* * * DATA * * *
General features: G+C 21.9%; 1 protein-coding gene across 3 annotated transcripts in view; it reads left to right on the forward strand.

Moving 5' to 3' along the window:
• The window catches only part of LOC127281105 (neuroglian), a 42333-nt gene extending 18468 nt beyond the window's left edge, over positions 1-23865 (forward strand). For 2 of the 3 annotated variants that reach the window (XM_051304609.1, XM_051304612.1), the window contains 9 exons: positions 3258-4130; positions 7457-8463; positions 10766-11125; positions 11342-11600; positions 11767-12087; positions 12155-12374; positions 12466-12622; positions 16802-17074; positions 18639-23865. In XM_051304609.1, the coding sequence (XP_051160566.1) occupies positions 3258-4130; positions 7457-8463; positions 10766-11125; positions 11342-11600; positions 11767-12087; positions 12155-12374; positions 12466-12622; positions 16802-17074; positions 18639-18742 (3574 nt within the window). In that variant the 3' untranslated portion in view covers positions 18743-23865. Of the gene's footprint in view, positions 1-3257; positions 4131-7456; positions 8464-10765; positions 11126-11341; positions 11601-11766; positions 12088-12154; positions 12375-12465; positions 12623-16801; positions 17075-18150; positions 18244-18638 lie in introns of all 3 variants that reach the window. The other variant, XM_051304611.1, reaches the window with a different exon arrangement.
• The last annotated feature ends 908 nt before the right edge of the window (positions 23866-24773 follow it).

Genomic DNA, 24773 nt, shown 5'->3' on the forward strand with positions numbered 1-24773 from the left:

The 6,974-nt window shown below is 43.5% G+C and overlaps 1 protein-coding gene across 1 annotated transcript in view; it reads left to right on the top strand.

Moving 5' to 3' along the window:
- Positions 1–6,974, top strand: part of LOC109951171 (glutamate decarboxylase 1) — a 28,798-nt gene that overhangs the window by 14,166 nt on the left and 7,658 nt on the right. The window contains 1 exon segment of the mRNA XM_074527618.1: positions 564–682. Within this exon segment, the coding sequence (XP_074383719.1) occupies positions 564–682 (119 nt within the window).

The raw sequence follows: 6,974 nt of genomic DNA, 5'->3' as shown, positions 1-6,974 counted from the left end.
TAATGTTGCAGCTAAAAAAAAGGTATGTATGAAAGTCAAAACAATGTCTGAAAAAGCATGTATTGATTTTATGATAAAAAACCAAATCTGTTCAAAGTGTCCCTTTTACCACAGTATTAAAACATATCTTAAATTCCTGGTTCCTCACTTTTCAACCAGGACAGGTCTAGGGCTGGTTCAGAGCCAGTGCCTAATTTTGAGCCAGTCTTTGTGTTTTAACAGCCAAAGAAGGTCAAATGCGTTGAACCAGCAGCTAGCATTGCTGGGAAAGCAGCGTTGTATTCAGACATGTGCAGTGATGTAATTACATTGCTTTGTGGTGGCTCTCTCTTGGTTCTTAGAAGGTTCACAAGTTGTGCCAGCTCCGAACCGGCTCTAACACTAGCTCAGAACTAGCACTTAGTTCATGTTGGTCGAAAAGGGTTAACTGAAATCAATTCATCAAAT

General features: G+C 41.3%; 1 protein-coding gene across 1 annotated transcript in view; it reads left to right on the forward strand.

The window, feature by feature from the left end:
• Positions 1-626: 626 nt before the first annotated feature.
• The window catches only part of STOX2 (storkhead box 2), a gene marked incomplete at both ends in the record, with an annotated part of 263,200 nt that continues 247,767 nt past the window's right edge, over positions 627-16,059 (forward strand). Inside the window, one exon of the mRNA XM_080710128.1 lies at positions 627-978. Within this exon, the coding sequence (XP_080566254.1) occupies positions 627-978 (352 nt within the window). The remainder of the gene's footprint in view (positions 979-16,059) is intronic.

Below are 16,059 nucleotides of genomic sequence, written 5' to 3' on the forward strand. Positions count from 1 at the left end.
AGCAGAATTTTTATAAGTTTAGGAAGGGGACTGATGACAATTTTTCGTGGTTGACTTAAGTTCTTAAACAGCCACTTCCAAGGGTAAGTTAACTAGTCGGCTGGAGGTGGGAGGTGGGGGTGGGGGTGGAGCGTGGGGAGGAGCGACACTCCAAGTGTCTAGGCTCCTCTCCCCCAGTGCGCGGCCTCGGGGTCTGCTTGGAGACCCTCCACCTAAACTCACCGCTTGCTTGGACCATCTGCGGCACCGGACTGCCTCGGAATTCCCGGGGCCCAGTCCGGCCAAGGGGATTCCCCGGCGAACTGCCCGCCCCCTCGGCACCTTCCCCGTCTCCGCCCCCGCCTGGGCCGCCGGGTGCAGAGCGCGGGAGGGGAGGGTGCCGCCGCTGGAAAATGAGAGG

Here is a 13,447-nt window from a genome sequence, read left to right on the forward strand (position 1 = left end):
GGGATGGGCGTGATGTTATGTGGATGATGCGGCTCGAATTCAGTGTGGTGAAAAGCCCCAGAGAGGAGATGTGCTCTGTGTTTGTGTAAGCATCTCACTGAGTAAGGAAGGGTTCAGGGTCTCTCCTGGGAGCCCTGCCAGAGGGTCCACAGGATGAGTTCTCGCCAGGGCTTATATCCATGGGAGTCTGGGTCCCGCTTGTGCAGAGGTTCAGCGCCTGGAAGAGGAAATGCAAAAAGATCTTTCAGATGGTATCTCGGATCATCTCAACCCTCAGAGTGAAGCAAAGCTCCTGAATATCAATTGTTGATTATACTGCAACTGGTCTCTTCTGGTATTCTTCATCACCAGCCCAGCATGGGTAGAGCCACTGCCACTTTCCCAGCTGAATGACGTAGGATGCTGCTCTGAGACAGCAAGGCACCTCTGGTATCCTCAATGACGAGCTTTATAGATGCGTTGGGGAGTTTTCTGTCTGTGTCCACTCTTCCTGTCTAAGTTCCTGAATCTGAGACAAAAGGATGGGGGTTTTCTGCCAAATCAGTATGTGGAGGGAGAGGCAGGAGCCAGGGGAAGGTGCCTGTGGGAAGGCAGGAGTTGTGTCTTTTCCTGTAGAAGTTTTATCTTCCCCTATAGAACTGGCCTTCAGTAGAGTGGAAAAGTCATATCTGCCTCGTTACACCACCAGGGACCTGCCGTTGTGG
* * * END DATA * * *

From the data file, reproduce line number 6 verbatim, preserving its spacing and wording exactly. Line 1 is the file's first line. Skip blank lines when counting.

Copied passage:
The 6,974-nt window shown below is 43.5% G+C and overlaps 1 protein-coding gene across 1 annotated transcript in view; it reads left to right on the top strand.